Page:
The latest in a recent wave of films on past and present troubles in Central Africa, the new documentary King Leopold’s Ghost sets itself apart with its historical scope. Based on a book by American journalist Adam Hochschild, King Leopold’s Ghost devotes its first half to the era between 1880 and World War I, during which unknown millions of Congolese died as a result of the forced production of rubber. Sleeker and more ambitious than the 2003 BBC-produced Congo: White King, Red Rubber, Black Death, which focused more narrowly on long-suppressed Belgian atrocities of that era, King Leopold’s Ghost traces the living legacy of colonialism, pausing to consider the 1961 assassination of Patrice Lumumba and the subsequent Mobutu years (there’s a damming video clip of George H.W. Bush introducing the dictator as “one of our most valued friends”), and linking the country’s recent civil wars to continuing economic exploitation. Overstuffed with information on everything from the importance of coltan mining to the minutiae of recent U.N. investigations, the last half-hour should be expanded into its own movie.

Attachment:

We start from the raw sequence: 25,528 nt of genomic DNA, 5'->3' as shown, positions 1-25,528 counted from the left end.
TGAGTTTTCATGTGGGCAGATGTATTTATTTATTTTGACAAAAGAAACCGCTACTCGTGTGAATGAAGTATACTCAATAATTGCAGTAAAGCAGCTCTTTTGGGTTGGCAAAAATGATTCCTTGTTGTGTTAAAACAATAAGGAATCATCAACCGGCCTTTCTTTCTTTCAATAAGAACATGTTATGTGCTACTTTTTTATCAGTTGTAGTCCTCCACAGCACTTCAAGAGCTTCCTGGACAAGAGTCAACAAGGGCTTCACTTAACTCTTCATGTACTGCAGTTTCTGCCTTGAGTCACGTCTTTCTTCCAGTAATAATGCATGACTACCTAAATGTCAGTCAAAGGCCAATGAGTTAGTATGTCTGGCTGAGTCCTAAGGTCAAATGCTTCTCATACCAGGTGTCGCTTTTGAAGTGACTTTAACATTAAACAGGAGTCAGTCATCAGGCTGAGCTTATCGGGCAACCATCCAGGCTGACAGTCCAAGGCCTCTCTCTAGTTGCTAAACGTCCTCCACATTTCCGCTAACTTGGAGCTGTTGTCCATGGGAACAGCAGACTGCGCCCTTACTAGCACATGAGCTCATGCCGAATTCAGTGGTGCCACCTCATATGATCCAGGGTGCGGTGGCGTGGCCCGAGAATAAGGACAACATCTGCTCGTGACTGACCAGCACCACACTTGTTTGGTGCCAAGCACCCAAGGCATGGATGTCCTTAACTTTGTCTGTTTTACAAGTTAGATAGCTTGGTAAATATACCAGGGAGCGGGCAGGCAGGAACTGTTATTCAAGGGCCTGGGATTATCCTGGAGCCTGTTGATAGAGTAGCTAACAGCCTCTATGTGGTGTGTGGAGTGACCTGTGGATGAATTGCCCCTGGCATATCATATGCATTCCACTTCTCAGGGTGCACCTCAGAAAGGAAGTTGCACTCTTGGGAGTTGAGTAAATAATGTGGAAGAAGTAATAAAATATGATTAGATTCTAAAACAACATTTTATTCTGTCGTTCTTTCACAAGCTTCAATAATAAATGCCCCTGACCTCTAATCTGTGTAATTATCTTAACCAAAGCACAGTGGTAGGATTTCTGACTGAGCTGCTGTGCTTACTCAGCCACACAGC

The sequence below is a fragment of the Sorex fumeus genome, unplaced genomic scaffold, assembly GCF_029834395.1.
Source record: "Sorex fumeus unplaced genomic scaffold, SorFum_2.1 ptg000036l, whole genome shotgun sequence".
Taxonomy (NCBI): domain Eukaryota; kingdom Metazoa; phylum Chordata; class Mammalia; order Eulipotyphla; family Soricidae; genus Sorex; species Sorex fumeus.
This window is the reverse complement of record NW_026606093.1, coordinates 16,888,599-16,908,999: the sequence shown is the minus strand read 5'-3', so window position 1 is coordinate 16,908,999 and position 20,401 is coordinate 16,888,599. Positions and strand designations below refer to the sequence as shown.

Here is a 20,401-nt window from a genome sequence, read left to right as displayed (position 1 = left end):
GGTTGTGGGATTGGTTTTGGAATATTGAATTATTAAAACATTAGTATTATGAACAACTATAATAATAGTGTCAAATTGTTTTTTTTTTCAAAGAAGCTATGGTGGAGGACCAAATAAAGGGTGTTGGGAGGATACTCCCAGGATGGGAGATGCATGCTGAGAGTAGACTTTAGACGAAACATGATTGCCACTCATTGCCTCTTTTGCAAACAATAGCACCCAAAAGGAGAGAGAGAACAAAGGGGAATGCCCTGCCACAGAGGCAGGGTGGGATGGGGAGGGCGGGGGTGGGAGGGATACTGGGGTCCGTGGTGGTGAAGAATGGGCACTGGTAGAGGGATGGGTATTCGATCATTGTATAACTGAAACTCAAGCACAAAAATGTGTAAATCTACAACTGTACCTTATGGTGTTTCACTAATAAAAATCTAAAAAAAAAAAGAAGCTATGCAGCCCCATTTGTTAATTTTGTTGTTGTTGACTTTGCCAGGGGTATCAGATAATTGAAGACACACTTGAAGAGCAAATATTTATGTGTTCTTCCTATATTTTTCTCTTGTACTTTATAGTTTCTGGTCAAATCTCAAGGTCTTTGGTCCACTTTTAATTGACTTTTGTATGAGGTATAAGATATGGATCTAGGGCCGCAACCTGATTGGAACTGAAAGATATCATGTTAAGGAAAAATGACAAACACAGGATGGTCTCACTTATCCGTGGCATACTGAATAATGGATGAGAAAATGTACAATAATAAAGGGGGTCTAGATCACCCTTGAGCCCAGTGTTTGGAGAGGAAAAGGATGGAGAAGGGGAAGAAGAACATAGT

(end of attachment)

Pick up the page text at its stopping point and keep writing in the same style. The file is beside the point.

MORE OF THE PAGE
This article from the Village Voice Archive was posted on August 8, 2006